Robert Nemiroff and a team of grad students at Michigan Technological University have been searching Twitter for prescient content: Information that could not have been gained without knowledge of the future.
As Nemiroff and one of his graduate students, Teresa Wilson, note in “Searching the Internet for evidence of time travel,” travel into the future is a commonplace occurrence — you are doing it as you read these words. Even accelerated time travel into the future is “on firm scientific footing,” as demonstrated by “the twin paradox.”
Time travel to the past is “controversial, at best, and impossible according to conventional views of the laws of physics.” But both Special and General Relativity allow for the possibility, however impractical, of traveling into the past, and it is conceivable that our contemporary “conventional views of the laws of physics” may be contravened at some point in the future, thereby allowing for someone from the future to travel into their past, which would be our present.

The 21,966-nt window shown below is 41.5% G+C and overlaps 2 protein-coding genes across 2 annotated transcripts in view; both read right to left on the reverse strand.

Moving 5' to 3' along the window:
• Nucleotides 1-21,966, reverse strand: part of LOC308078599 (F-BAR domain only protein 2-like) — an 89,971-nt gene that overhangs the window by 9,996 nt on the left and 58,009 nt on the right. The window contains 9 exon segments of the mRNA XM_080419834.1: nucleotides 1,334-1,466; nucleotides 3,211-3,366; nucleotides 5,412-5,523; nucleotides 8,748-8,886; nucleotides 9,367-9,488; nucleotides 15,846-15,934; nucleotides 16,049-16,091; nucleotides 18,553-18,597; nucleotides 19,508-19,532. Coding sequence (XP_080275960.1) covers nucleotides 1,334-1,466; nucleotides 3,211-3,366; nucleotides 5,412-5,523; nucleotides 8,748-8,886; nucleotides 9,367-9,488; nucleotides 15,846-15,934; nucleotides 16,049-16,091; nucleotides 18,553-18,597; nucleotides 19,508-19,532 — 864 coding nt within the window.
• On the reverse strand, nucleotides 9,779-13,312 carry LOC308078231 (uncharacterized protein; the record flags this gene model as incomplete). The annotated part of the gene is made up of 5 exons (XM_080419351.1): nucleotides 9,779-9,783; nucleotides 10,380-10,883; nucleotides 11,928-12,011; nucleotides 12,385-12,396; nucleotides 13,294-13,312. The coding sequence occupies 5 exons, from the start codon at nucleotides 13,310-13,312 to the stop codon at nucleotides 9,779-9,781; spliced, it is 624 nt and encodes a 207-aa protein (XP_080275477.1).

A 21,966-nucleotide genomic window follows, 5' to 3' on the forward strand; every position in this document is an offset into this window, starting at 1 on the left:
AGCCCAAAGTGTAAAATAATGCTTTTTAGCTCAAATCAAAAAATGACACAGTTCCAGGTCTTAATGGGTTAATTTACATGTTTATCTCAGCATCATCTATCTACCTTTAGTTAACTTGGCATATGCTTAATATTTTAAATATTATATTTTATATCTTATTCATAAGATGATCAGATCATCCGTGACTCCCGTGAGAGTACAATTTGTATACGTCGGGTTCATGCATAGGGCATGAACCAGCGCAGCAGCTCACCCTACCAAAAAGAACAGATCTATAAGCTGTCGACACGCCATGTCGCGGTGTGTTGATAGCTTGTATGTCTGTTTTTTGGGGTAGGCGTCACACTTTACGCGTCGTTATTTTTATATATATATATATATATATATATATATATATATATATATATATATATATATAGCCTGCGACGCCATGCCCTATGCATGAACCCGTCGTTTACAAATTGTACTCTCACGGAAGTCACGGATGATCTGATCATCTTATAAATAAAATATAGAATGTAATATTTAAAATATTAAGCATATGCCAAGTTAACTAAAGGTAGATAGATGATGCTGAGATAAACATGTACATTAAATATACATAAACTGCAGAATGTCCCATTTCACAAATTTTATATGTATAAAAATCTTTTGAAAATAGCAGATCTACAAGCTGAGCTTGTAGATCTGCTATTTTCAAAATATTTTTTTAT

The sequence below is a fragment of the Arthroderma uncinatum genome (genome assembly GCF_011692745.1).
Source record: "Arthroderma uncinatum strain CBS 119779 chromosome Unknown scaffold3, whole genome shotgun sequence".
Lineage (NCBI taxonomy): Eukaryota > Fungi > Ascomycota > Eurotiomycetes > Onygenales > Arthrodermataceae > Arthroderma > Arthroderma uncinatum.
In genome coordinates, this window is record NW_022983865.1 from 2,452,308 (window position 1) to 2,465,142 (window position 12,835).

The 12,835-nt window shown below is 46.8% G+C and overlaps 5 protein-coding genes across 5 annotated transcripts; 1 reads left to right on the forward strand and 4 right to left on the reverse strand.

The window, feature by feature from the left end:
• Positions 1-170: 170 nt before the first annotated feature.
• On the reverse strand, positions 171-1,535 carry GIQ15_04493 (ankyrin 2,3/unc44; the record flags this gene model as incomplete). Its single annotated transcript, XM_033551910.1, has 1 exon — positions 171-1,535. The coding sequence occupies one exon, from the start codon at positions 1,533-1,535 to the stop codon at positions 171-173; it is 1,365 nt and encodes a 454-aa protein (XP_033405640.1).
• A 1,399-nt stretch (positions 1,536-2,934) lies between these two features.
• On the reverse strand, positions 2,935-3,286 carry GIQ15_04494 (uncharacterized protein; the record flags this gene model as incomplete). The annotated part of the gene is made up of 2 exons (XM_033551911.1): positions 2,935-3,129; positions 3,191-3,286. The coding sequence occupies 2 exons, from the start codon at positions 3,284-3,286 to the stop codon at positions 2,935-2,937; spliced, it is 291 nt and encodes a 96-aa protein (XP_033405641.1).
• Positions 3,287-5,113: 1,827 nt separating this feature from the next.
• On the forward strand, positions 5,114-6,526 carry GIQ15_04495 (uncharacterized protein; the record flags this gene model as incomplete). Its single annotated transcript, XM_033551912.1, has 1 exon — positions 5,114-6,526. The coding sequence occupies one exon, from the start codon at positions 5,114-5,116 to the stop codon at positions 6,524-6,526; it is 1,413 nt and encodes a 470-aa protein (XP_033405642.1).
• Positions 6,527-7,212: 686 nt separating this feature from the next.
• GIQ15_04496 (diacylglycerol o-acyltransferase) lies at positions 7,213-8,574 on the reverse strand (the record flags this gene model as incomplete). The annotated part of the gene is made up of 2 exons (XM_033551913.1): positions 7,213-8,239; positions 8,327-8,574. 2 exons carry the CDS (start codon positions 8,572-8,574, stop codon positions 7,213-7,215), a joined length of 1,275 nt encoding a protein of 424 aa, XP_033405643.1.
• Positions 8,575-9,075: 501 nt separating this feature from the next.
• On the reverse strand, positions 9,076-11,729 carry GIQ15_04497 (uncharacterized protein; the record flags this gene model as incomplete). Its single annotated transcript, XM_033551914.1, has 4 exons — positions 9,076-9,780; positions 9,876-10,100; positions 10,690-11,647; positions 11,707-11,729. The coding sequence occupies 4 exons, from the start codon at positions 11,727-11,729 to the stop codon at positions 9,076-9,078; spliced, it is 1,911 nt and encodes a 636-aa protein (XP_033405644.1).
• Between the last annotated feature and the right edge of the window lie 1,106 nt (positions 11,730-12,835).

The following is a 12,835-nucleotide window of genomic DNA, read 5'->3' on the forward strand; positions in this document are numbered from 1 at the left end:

Nemiroff and Wilson set out to search “for digital signatures that time travelers potentially left on the Internet.” In particular, they sought “content that should not have been known at the time it was posted,” and they referred to such information as “prescient.”